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Kennedy to propose universal health care

$100b initiative modeled on plan for federal workers

In a speech to health care advocates today, Senator Edward M. Kennedy of Massachusetts plans to propose legislation to provide health insurance to all Americans at a federal price tag of $100 billion a year.

The plan would mandate that large employers cover their workers and would establish a national insurance plan for other Americans modeled on the plan that covers federal employees. Although similar initiatives have been proposed before, Kennedy's plan would attempt to make the mandate more palatable to employers by capping their contributions at 12 percent of payroll costs, up slightly from the current median expenses of 11 percent.

Kennedy's staff said the federal cost would be completely offset over a decade by savings initiatives mandated in the bill, such as expanding disease prevention programs, streamlining administration in hospitals and health plans, importing prescription drugs from Canada and European Union nations, and authorizing the federal Medicare program to bargain with drug companies for discounts.

"We have it in our power to make the fundamental human right to health care a reality for all Americans," Kennedy says in a draft of the speech released last night that criticizes President Bush's own health care plans, including some outlined Tuesday in his State of the Union address. "I say let's get it done -- if not this year, then next year with a new Congress and a new administration elected with a mandate to get it done."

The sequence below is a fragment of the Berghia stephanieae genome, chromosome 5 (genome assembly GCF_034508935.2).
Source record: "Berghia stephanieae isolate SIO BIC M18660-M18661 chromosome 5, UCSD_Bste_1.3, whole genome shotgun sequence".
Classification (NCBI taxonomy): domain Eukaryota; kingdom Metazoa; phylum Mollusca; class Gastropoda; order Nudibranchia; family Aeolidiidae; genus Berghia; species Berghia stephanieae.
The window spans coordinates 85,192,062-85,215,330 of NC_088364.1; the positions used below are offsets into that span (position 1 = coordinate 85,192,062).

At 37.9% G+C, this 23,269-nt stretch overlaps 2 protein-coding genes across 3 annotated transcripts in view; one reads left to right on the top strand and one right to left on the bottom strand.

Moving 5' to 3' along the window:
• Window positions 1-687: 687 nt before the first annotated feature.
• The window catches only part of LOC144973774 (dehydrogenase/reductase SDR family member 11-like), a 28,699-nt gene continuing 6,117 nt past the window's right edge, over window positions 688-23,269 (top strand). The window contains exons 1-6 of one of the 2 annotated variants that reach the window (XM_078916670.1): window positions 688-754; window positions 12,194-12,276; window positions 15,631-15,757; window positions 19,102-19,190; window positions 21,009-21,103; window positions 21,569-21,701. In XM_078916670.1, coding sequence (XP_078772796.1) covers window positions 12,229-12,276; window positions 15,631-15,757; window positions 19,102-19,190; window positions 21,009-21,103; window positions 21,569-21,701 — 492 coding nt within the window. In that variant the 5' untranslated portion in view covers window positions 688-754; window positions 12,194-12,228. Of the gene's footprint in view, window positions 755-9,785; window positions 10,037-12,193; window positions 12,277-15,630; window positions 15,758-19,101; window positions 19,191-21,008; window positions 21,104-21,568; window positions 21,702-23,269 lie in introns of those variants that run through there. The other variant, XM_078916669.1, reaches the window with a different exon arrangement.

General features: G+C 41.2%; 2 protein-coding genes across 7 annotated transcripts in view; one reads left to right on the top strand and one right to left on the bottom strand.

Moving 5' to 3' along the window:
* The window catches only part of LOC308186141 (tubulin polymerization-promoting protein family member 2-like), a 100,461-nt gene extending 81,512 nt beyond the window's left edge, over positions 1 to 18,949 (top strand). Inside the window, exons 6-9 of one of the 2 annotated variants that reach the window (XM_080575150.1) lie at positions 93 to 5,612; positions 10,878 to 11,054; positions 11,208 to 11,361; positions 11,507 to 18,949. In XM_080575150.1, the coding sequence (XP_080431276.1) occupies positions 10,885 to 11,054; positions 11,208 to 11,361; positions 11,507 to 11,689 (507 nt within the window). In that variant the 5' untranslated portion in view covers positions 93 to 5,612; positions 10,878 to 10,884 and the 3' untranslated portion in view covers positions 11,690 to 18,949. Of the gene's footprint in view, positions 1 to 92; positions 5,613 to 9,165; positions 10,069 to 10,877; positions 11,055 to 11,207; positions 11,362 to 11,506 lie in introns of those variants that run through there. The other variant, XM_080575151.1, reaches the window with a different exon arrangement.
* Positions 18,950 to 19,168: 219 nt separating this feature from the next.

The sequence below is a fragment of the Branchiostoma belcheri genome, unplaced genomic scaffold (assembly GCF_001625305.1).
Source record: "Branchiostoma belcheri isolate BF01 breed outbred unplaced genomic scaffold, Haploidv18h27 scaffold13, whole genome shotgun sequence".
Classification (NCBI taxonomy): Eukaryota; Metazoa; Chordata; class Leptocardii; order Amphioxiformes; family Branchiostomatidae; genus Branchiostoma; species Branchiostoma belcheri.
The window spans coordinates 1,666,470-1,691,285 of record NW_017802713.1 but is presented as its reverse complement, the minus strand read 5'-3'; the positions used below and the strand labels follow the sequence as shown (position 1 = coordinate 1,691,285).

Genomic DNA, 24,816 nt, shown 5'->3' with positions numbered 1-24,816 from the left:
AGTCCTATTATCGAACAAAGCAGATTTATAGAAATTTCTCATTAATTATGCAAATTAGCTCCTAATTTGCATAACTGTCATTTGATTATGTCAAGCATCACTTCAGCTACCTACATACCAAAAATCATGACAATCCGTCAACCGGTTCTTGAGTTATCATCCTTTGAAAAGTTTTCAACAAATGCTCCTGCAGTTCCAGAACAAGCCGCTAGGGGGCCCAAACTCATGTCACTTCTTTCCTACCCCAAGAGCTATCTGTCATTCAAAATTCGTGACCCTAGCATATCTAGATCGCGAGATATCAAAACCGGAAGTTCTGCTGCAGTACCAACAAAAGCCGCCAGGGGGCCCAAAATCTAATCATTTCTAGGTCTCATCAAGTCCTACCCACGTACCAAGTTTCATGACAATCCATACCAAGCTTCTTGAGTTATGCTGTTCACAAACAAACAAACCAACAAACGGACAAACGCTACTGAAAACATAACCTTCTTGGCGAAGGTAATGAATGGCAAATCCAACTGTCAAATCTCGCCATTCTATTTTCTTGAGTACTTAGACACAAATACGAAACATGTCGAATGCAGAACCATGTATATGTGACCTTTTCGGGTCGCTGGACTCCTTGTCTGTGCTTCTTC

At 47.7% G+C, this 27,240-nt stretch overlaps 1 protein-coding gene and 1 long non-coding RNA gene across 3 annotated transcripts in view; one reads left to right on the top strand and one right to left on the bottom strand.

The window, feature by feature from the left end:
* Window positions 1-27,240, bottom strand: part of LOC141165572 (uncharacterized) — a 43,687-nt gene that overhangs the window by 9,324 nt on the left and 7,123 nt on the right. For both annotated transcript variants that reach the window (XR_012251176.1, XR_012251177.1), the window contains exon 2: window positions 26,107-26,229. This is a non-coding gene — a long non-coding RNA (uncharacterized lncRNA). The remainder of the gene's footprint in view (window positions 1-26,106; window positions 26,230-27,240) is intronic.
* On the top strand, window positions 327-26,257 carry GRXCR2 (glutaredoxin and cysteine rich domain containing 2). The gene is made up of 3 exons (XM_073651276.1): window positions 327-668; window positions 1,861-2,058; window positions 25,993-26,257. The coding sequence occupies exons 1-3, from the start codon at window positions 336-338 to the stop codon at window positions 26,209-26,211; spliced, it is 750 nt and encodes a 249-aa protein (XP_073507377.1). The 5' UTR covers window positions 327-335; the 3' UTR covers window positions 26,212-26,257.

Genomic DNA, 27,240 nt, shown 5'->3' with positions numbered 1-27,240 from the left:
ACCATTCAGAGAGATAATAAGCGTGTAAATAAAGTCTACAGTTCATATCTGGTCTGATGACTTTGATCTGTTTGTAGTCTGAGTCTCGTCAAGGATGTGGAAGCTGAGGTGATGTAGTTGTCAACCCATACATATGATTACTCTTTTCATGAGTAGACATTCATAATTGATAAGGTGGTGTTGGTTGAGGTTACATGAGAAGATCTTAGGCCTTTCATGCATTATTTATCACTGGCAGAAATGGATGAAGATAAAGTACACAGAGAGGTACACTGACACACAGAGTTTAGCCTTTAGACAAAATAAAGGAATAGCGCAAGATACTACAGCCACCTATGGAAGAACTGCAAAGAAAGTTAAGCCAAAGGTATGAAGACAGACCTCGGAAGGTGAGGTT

More than 44 million Americans have no health insurance, but previous proposals to provide universal coverage have fallen flat. Even strong advocates said the new plan would likely face the same fate this year.

"It's clearly designed to build on what works today, rather than creating new bureaucracies or organizational structures," said Ronald Pollack, executive director of Families USA, a national advocacy group. "It's a thoughtful proposal that could work. But I think President Bush's record makes clear that building on employer-provided coverage and providing meaningful subsidies is not something he's likely to support."

Under the proposal, which Kennedy said he will call the Health Security and Affordability Act, large employers and prosperous small employers would be required to pay 75 percent of the cost of employees' health insurance. Other workers and individuals not covered by Medicare, Medicaid, or programs for children could join a National Health Benefits Program with subsidized premiums modeled on the Federal Employees Health Benefit Program.

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